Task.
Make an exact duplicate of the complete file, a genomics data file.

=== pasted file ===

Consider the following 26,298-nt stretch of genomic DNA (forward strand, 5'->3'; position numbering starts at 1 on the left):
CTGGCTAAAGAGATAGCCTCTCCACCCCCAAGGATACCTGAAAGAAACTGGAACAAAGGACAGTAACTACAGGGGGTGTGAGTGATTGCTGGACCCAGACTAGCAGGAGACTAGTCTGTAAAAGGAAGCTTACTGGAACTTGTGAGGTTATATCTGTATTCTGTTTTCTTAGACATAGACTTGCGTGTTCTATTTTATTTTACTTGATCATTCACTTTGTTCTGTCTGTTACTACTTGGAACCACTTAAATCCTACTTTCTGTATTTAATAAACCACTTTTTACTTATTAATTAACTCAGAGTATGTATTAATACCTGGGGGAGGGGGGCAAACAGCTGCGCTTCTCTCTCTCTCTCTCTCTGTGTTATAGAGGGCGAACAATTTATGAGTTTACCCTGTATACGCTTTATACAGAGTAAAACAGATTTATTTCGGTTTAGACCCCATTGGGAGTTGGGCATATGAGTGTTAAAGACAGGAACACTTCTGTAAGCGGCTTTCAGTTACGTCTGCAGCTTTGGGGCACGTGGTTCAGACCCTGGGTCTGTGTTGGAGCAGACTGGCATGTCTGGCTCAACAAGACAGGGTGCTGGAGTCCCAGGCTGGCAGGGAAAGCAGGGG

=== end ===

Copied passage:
Consider the following 26,298-nt stretch of genomic DNA (forward strand, 5'->3'; position numbering starts at 1 on the left):
CTGGCTAAAGAGATAGCCTCTCCACCCCCAAGGATACCTGAAAGAAACTGGAACAAAGGACAGTAACTACAGGGGGTGTGAGTGATTGCTGGACCCAGACTAGCAGGAGACTAGTCTGTAAAAGGAAGCTTACTGGAACTTGTGAGGTTATATCTGTATTCTGTTTTCTTAGACATAGACTTGCGTGTTCTATTTTATTTTACTTGATCATTCACTTTGTTCTGTCTGTTACTACTTGGAACCACTTAAATCCTACTTTCTGTATTTAATAAACCACTTTTTACTTATTAATTAACTCAGAGTATGTATTAATACCTGGGGGAGGGGGGCAAACAGCTGCGCTTCTCTCTCTCTCTCTCTCTGTGTTATAGAGGGCGAACAATTTATGAGTTTACCCTGTATACGCTTTATACAGAGTAAAACAGATTTATTTCGGTTTAGACCCCATTGGGAGTTGGGCATATGAGTGTTAAAGACAGGAACACTTCTGTAAGCGGCTTTCAGTTACGTCTGCAGCTTTGGGGCACGTGGTTCAGACCCTGGGTCTGTGTTGGAGCAGACTGGCATGTCTGGCTCAACAAGACAGGGTGCTGGAGTCCCAGGCTGGCAGGGAAAGCAGGGG